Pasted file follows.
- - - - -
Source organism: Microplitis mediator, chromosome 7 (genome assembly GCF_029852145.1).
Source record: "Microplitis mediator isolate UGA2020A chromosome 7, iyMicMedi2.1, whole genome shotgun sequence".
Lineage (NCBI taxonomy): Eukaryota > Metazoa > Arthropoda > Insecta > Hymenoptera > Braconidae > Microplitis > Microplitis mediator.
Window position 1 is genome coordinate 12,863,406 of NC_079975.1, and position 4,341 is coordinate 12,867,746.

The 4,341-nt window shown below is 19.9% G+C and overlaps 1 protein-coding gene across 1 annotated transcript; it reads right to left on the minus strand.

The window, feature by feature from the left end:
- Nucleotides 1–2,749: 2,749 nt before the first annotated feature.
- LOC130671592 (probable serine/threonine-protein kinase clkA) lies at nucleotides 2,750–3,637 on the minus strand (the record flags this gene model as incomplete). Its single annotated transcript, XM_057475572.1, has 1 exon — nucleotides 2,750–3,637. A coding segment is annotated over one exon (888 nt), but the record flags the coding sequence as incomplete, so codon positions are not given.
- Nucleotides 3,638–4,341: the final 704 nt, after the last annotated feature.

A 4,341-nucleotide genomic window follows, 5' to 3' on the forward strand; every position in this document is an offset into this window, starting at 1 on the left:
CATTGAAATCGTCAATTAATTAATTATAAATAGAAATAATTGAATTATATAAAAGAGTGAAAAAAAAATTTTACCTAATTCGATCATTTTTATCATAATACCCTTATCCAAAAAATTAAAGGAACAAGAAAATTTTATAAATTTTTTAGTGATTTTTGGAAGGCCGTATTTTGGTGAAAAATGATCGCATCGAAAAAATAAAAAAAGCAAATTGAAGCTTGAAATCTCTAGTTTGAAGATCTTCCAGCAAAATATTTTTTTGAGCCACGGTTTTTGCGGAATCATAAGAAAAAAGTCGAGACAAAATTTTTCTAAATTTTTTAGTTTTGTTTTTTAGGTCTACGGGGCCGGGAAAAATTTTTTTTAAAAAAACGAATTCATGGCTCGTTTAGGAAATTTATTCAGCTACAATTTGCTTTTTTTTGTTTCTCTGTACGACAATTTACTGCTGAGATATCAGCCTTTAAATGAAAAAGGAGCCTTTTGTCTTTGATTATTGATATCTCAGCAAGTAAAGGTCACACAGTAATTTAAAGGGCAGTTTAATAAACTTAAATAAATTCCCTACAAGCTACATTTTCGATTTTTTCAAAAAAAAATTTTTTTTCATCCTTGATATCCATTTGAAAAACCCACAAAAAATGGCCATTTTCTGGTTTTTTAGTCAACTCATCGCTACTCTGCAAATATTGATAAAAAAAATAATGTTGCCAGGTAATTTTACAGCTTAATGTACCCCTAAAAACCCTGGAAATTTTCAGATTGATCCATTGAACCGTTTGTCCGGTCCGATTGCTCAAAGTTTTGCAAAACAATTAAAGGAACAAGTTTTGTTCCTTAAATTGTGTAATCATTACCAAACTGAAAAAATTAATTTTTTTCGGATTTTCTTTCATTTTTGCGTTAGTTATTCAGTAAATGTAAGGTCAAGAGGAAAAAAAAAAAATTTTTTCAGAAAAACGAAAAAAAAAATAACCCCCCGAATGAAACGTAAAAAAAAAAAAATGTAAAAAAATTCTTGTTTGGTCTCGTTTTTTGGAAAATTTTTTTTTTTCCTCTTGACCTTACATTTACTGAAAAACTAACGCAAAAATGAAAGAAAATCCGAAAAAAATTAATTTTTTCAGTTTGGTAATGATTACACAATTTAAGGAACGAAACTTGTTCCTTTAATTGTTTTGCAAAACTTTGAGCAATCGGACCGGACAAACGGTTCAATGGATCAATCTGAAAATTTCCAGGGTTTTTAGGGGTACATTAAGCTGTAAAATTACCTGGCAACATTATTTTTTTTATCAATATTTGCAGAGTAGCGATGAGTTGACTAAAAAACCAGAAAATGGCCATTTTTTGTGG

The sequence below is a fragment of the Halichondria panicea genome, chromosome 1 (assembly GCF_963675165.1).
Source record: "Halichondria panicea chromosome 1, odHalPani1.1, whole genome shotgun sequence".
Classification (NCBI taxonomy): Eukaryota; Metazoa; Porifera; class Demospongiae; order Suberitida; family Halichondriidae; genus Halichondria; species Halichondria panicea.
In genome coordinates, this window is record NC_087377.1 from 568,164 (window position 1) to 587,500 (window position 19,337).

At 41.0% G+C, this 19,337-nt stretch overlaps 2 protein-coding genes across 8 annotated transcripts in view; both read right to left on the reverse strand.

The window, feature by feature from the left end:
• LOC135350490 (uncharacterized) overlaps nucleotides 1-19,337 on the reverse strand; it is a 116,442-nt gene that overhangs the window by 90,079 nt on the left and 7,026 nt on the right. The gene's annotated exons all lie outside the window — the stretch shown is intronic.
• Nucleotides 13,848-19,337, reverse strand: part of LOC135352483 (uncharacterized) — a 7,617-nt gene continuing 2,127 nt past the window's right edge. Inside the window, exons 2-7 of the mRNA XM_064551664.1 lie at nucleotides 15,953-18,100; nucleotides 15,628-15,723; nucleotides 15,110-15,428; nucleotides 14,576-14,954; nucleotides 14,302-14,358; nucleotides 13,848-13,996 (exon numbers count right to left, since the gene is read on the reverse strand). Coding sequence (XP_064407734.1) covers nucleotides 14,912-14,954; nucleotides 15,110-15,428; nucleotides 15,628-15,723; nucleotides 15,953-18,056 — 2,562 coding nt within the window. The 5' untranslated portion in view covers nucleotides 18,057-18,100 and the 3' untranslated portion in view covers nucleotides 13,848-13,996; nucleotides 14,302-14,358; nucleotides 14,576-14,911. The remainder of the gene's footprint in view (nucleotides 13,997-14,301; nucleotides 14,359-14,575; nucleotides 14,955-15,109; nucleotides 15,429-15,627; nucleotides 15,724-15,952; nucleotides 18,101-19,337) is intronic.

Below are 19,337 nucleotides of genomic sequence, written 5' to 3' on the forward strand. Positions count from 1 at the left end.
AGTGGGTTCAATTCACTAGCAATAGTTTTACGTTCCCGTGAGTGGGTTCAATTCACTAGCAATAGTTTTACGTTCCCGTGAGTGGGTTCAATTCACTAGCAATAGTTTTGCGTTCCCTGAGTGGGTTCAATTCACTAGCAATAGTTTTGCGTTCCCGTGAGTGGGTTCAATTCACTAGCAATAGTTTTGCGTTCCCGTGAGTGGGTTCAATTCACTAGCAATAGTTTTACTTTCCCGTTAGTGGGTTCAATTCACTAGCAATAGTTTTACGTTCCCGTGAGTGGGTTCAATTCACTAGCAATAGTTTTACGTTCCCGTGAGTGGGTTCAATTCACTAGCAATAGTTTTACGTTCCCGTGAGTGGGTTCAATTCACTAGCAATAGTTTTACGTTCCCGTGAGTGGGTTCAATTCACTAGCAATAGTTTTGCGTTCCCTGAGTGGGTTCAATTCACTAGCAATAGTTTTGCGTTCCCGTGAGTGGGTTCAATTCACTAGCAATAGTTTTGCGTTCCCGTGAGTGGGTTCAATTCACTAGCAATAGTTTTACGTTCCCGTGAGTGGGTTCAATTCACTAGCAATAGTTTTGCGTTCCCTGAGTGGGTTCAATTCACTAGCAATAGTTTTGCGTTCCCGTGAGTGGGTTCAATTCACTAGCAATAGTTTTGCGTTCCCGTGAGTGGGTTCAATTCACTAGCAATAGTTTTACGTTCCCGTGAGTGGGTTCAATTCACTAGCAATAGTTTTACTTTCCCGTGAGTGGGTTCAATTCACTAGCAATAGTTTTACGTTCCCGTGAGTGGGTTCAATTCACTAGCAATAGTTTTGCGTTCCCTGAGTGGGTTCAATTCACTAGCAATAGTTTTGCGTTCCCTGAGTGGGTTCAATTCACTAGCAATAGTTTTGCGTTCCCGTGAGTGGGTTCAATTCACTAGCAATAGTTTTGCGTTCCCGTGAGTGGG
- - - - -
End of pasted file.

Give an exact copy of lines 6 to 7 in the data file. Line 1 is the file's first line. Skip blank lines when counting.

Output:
The window, feature by feature from the left end:
- Nucleotides 1–2,749: 2,749 nt before the first annotated feature.